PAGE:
The above image was pasted together from two larger shots and put online several years ago. We found full-frame versions of those separate shots, but not at a useful resolution, so two cropped shots stuck together like Siamese twins is what you get. However the resolution on that image is good, so we put it under the digital knife and split it during a dicey operation that took all of five seconds, with the results below. We'll have more from Ogawa at some point.
Hmm... it's always a tough decision. Which of my many talents should I flaunt today?
Above is a photo of vaudevillian, stage actress, movie star, television host, writer, and internationally renowned singer Pearl Bailey. She excelled in all the various areas of her artistic pursuits, but began her career as a nightclub performer, for years touring around the U.S. before her rise to household fame began by appearing in movies, firstly 1947's Variety Girl. The next year she split a platter with Buddy Clark, and went on to release more than two dozen albums. The regal image above is undated, but were we to guess, we'd say it's probably from around the time she appeared in the hit film Carmen Jones in 1954.
The headlines that mattered yesteryear.
1918—U.S. Congress Passes the Sedition Act
In the U.S., Congress passes a set of amendments to the Espionage Act called the Sedition Act, which makes "disloyal, profane, scurrilous, or abusive language" about the United States government, its flag, or its armed forces, as well as language that causes foreigners to view the American government or its institutions with contempt, an imprisonable offense. The Act specifically applies only during times of war, but later is pushed by politicians as a possible peacetime law, specifically to prevent political uprisings in African-American communities. But the Act is never extended and is repealed entirely in 1920.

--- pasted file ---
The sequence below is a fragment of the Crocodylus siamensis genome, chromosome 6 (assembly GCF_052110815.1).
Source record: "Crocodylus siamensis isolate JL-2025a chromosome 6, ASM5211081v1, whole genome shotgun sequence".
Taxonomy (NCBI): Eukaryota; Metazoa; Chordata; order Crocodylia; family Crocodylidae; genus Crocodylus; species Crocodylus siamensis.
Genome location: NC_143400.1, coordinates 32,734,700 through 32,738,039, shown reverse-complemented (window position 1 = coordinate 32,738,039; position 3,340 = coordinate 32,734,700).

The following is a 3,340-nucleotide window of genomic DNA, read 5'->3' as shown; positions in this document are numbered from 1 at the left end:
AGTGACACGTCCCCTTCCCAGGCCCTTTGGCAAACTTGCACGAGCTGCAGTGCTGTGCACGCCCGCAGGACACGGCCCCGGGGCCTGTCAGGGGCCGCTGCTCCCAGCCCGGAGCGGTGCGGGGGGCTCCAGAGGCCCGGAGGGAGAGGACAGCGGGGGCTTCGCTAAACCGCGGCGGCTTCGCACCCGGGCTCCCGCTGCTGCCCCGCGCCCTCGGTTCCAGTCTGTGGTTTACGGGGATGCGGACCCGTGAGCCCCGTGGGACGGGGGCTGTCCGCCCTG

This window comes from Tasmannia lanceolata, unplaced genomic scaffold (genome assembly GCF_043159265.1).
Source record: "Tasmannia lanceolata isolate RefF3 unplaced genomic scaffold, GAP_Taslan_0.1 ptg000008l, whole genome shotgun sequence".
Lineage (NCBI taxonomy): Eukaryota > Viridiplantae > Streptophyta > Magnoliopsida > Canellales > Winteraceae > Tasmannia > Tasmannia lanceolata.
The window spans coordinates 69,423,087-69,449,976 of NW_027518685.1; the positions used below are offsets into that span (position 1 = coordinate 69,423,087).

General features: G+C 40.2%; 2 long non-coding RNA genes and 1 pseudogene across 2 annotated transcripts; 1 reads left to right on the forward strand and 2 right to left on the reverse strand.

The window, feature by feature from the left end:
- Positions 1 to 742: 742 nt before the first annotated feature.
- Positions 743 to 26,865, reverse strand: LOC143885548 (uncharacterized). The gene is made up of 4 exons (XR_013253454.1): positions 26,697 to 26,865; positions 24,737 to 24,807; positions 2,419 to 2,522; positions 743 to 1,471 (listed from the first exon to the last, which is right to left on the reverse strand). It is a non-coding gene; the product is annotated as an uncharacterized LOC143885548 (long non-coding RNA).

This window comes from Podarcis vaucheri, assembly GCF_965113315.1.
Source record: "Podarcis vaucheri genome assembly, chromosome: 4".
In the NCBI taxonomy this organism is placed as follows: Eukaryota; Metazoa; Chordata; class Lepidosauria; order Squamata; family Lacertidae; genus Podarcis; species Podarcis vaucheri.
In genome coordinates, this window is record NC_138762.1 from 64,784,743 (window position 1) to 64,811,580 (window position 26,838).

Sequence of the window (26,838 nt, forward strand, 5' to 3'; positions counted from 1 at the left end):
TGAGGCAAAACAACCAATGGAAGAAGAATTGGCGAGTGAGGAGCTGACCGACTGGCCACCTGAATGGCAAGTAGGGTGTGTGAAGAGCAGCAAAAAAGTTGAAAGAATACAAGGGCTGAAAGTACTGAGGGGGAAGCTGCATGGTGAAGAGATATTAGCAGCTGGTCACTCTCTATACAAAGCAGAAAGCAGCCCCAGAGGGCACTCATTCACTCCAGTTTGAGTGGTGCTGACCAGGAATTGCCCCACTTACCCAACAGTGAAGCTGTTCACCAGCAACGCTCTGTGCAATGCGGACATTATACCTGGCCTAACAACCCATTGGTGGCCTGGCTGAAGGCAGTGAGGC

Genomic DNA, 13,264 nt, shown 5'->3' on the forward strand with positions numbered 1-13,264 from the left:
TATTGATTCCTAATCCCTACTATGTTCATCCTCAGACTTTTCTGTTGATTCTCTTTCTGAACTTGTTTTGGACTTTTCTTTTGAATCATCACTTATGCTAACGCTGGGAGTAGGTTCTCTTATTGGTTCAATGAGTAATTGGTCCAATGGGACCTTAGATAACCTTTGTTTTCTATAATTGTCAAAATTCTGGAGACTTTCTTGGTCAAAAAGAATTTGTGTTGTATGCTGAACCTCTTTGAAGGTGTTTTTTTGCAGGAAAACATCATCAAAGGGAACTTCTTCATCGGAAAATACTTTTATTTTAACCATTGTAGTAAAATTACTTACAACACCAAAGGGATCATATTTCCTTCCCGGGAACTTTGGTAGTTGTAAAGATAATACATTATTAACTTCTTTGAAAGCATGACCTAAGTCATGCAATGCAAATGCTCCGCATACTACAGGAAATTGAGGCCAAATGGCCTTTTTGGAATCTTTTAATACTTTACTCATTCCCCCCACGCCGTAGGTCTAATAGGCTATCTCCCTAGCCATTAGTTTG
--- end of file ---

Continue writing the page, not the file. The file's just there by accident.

1905—Las Vegas Is Founded
Las Vegas, Nevada is founded when 110 acres of barren desert land in what had once been part of Mexico are auctioned off to various buyers. The area sold is located in what later would become the downtown section of the city. From these humble beginnings Vegas becomes the most populous city in Nevada, an internationally renowned resort for gambling, shopping, fine dining and sporting events, as well as a symbol of American excess. Today Las Vegas remains one of the fastest growing municipalities in the United States.
1928—Mickey Mouse Premieres
The animated character Mickey Mouse, along with the female mouse Minnie, premiere in the cartoon Plane Crazy, a short co-directed by Walt Disney and Ub Iwerks. This first cartoon was poorly received, however Mickey would eventually go on to become a smash success, as well as the most recognized symbol of the Disney empire.
1939—Five-Year Old Girl Gives Birth
In Peru, five-year old Lina Medina becomes the world's youngest confirmed mother at the age of five when she gives birth to a boy via a caesarean section necessitated by her small pelvis. Six weeks earlier, Medina had been brought to the hospital because her parents were concerned about her increasing abdominal size. Doctors originally thought she had a tumor, but soon determined she was in her seventh month of pregnancy. Her son is born underweight but healthy, however the identity of the father and the circumstances of Medina's impregnation never become public.
1987—Rita Hayworth Dies
American film actress and dancer Margarita Carmen Cansino, aka Rita Hayworth, who became her era's greatest sex symbol and appeared in sixty-one films, including the iconic Gilda
, dies of Alzheimer's disease in her Manhattan apartment. Naturally shy, Hayworth was the antithesis of the characters she played. She married five times, but none lasted. In the end, she lived alone, cared for by her daughter who lived next door.